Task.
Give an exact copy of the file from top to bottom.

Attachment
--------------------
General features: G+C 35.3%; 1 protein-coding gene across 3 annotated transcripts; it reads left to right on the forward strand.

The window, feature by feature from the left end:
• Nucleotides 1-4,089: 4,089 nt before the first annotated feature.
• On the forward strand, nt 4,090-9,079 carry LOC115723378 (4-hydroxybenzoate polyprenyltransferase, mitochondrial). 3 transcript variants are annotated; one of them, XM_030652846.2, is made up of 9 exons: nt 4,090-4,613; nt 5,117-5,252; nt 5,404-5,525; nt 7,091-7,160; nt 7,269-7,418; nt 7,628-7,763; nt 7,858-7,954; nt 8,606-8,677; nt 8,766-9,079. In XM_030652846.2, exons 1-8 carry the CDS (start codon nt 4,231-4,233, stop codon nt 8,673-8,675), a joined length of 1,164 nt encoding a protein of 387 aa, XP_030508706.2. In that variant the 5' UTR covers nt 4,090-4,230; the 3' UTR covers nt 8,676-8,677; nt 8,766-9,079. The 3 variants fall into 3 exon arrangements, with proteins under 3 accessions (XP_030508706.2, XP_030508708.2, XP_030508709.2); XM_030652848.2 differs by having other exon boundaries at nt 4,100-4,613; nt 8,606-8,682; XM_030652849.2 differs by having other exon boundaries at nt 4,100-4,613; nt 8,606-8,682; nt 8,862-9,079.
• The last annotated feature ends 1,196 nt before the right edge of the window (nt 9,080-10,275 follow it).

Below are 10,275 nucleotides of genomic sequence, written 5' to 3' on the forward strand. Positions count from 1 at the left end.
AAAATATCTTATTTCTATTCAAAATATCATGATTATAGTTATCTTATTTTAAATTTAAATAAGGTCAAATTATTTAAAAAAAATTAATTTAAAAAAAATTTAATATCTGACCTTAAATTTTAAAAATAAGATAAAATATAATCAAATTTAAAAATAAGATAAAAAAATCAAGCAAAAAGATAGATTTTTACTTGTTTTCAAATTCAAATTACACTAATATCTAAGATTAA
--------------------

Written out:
General features: G+C 35.3%; 1 protein-coding gene across 3 annotated transcripts; it reads left to right on the forward strand.

The window, feature by feature from the left end:
• Nucleotides 1-4,089: 4,089 nt before the first annotated feature.
• On the forward strand, nt 4,090-9,079 carry LOC115723378 (4-hydroxybenzoate polyprenyltransferase, mitochondrial). 3 transcript variants are annotated; one of them, XM_030652846.2, is made up of 9 exons: nt 4,090-4,613; nt 5,117-5,252; nt 5,404-5,525; nt 7,091-7,160; nt 7,269-7,418; nt 7,628-7,763; nt 7,858-7,954; nt 8,606-8,677; nt 8,766-9,079. In XM_030652846.2, exons 1-8 carry the CDS (start codon nt 4,231-4,233, stop codon nt 8,673-8,675), a joined length of 1,164 nt encoding a protein of 387 aa, XP_030508706.2. In that variant the 5' UTR covers nt 4,090-4,230; the 3' UTR covers nt 8,676-8,677; nt 8,766-9,079. The 3 variants fall into 3 exon arrangements, with proteins under 3 accessions (XP_030508706.2, XP_030508708.2, XP_030508709.2); XM_030652848.2 differs by having other exon boundaries at nt 4,100-4,613; nt 8,606-8,682; XM_030652849.2 differs by having other exon boundaries at nt 4,100-4,613; nt 8,606-8,682; nt 8,862-9,079.
• The last annotated feature ends 1,196 nt before the right edge of the window (nt 9,080-10,275 follow it).

Below are 10,275 nucleotides of genomic sequence, written 5' to 3' on the forward strand. Positions count from 1 at the left end.
AAAATATCTTATTTCTATTCAAAATATCATGATTATAGTTATCTTATTTTAAATTTAAATAAGGTCAAATTATTTAAAAAAAATTAATTTAAAAAAAATTTAATATCTGACCTTAAATTTTAAAAATAAGATAAAATATAATCAAATTTAAAAATAAGATAAAAAAATCAAGCAAAAAGATAGATTTTTACTTGTTTTCAAATTCAAATTACACTAATATCTAAGATTAA